So, how fast of a response is ideal? A study conducted by Franklin Covey found that contact ratios improve 900% if web leads had some form of contact by the company within five minutes of submission. Now, it is probably not possible for your sales team to act upon every lead with that kind of velocity, but it is vital that they utilize proactive sales strategies, rather than reactive.

Reactive is leaving a message and, if they hear back, responding to it. Proactive is going after the sale with confidence and commitment to engaging the lead in real dialogue.

Early dialogue: What it is, and what it’s not

Early on in the sales cycle, you are not pushing to close the sale, but rather you are building a relationship through conversations. You are creating dialogue, not a sales monologue. Be there first, be relevant, and be action-oriented, and your customers will rely on your solutions more often.

You begin this dialogue by asking great, open-ended questions, essentially taking the time to get to know the potential customer. This helps you determine what will best suit this prospect’s needs, and it builds confidence and trust and will very often help the prospect consider issues they may never have thought of.

When you get that potential customer thinking outside the boundaries of their initial issue, it provides a bigger opportunity for you to showcase how your services or products can solve several of the customer’s dilemmas. It is also important to consider your products or services in terms of how they benefit the customer; your presentation will then be customer-focused, and that builds trust and respect in the relationship.

There many moving parts to an effective lead-nurturing campaign, and often there are many steps required to cultivate those leads into sales. From the start of the sales cycle, your company should:

  1. Take the time to discover and understand the potential customer’s needs and wants first, then advise and offer information. Make the move to match and sell the appropriate solution your company can offer.
  2. Have the ability to listen and offer viable solutions. Your sales team needs to be well informed about the products, services, and solutions that they are selling.
  3. Your sales team must be able to follow up quickly, consistently, and with an open dialogue to turn leads into customers.

Studies show that the faster you begin dialogue with a lead, the better your chances of conversion into a sale. This means that when cultivating a qualified lead, you don’t want your sales reps to make one phone call and simply leave a voicemail.  You want real conversations to happen. If you don’t, your lead-generation efforts were for naught.

Should my business be on social media?

By Kate Lee | 05/16/2016 | 10:25 PM

Should i be on social media

In today’s digital world, it is amazing that many businesses, particularly those in the supply chain and logistic industries, are still questioning whether they should be on social media. The simple answer is yes — social media channels are the ideal place to brand, market, and grow your business.

Here are five reasons why your company should be on social media.

1.  Lead generation.

Sales teams can also use social media as a lead-generation tool. Social media takes the old marketing billboard and makes it a conversation, which is a huge benefit to businesses who use it well.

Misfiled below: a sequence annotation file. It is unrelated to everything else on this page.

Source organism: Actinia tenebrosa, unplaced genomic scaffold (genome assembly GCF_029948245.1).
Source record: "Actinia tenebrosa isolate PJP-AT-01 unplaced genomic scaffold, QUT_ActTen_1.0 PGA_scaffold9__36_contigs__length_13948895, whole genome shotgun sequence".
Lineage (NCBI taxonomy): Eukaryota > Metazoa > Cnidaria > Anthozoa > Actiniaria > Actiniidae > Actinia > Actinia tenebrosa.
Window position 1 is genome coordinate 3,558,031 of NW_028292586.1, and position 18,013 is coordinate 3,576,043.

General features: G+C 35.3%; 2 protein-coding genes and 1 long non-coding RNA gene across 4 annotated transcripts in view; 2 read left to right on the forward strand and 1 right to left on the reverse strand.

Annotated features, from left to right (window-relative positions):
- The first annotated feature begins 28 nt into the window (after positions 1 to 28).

2.  Trust and thought leadership.

Though the results are not instant, the amount of time and marketing dollars you spend on social media pays off. How long will it take? That varies depending on your business and your sales cycle. But by distributing quality content and engaging customers through these channels, you eventually will establish your company as a knowledgeable, thought-leader in your industry. This creates a level of trust with potential customers, which is invaluable to securing the sale down the road.

3.  Brand awareness.

Social media not only builds your brand but can expand your content’s reach. Those who follow you and enjoy your content will “like” and share it, meaning their followers will see it, thus expanding your audience. This makes your reach virtually limitless, providing that your content is compelling, engaging, and worthy of sharing.

4.  Business intelligence.

Being on social media keeps you on top of the latest trends; it is a valuable business tool. You not only engage potential customers, but you can learn what they are looking for, what your competition is doing. It can also provide data that serves as a strategic compass to generate ideas and guide the direction of your business in the future.

5.  Talent acquisition.

You can find new talent for your company through social media, which gets you connected with qualified job-seekers and streamlines the search process.

Harvard Business Review surveyed 2,100 companies and found that 79% use or plan to use social media.  But, only 12% of those organizations felt that they were using social media effectively. The fact is unless you are using social media correctly, you will probably not see the results that you desire.

Content needs to be fresh, engaging, informative and sometimes entertaining. You need to post consistently and respond to questions that are posted by your readers. (You are creating a relationship, after all.) All of this may seem daunting, but the reward is a highly visible, respected, presence within the social media community. Your business can strategically reach a myriad of potential customers online, which as you know, can be a game-changer in its potential for growth.

The opinions expressed herein are those solely of the participants, and do not necessarily represent the views of Agile Business Media, LLC., its properties or its employees.

About Kate Lee

Kate Lee

Kate Lee is the senior director of research and strategy for Fronetics Strategic Advisors, a Newburyport, Mass.-based consultancy that works with clients in industries including logistics and supply chain. She has over 20 years of domestic and international experience as a writer, researcher, and strategist.